The life history characteristics of the varunid crab Cyclograpsus pumilio were studied by monthly sampling at a cobble shore in Ooigawa Port (34°46′35.2″N, 138°17′59.3″E), located in the inner part of Suruga Bay, Japan, between March and December 2017. A total of 964 individuals were collected, including 410 males (2.91–5.90 mm carapace width, CW) and 554 females (3.81–10.30 mm CW). The number of individuals collected exceeded 100 each month until August and then abruptly decreased to<10 per month. The monthly frequency distribution of mode CW showed no temporal changes in males and a slight decrease in females, from 9.5 mm in March to 7.0 mm in October. Smaller females of CW<4.5 mm were obtained between April and August. The changes in the relative growth of propodus height in males and abdominal width in females versus CW were determined by model analysis. The sizes at morphological maturity were estimated to be 3.98- and 6.39-mm CW for males and females, respectively. Ovigerous females with CW 6.92–9.29 mm (n=18) were obtained between June and August and again in October. During the study period, the population of C. pumilio in Ooigawa almost went extinct due to habitat loss in September, when a layer of cobbles collapsed following a typhoon. This local population was characterized by very low proportions of ovigerous females (<11%) each month, lower and variable batch fecundity, and shorter recruitment period compared with the proportions found in other areas.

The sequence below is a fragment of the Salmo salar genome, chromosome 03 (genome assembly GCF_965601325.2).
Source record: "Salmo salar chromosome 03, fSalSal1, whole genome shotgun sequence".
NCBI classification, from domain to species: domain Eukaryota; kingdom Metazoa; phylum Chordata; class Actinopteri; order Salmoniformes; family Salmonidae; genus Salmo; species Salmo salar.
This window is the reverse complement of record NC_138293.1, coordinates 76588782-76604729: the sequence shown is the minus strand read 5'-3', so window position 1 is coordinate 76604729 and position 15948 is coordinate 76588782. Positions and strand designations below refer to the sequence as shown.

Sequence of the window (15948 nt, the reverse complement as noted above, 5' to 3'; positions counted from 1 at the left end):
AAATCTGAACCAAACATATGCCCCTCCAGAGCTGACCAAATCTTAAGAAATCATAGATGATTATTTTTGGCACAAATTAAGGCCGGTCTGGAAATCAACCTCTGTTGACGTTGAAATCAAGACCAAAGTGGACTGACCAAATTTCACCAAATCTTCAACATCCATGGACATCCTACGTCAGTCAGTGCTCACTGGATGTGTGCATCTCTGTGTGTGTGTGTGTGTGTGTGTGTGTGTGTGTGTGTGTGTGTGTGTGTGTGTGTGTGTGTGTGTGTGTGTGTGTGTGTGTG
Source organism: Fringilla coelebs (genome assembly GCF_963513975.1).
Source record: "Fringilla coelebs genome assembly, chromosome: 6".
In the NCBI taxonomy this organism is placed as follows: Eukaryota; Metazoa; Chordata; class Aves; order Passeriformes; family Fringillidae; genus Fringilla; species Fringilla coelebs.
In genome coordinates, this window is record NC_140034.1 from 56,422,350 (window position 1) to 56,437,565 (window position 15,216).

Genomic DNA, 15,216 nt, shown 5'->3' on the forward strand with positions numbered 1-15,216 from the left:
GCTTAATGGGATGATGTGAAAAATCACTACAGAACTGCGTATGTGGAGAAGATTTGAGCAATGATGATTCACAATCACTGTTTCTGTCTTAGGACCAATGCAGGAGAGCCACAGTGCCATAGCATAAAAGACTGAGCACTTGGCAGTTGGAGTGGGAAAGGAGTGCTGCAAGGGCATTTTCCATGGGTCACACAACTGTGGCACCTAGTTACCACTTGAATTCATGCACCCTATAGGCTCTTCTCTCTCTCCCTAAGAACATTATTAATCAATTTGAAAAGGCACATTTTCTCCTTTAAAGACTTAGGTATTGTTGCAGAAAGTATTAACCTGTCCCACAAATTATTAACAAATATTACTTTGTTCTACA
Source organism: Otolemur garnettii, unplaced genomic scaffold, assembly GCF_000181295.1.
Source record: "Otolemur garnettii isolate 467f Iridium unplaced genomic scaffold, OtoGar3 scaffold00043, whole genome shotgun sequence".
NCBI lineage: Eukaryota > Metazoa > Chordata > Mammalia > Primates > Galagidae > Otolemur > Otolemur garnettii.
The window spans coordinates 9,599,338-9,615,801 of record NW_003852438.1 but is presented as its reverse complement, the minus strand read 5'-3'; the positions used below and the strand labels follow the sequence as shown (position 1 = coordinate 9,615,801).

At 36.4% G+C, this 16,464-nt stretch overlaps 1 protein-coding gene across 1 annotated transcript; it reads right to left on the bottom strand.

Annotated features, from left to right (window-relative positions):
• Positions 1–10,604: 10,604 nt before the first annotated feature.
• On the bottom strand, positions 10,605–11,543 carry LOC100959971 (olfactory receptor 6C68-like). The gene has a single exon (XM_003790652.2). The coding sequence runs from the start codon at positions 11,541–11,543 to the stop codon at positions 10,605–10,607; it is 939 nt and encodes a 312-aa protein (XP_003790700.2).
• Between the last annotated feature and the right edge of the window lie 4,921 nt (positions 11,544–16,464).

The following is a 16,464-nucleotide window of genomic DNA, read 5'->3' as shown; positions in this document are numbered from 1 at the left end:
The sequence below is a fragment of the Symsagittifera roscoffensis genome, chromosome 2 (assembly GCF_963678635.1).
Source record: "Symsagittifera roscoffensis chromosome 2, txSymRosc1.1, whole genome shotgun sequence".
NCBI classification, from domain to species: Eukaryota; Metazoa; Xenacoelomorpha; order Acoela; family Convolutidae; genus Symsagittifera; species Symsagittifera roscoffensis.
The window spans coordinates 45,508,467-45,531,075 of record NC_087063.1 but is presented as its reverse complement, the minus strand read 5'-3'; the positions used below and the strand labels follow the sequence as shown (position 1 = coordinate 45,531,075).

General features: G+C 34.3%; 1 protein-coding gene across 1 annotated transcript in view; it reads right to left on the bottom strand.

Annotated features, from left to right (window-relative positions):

Thirty-six sediment samples were collected from Lake Hamana, on the Pacific coast of central Japan, from 2013 to 2018 for research on ostracod assemblages. The distributions of living species were determined and compared with the results of a previous study conducted in the latter half of the 1970s. The diversity of living species had decreased in the central part of the lake (from 20 species of 19 genera to 9 species of 7 genera) but increased in the Shonai branch lake (from 10 species of 10 genera to 14 species of 10 genera). The overall lake species diversity was maintained (from 24 species of 23 genera to 22 species of 13 genera). However, the number of sampling stations at which living individuals were found had decreased from 25 to 17. The systematic diversity (diversity of taxa higher than species) also decreased. Furthermore, the area over which brackish- and freshwater species were distributed had particularly reduced. In contrast, there was an increase in species diversity, due to the inward migration of marine species along with the connection with the sea.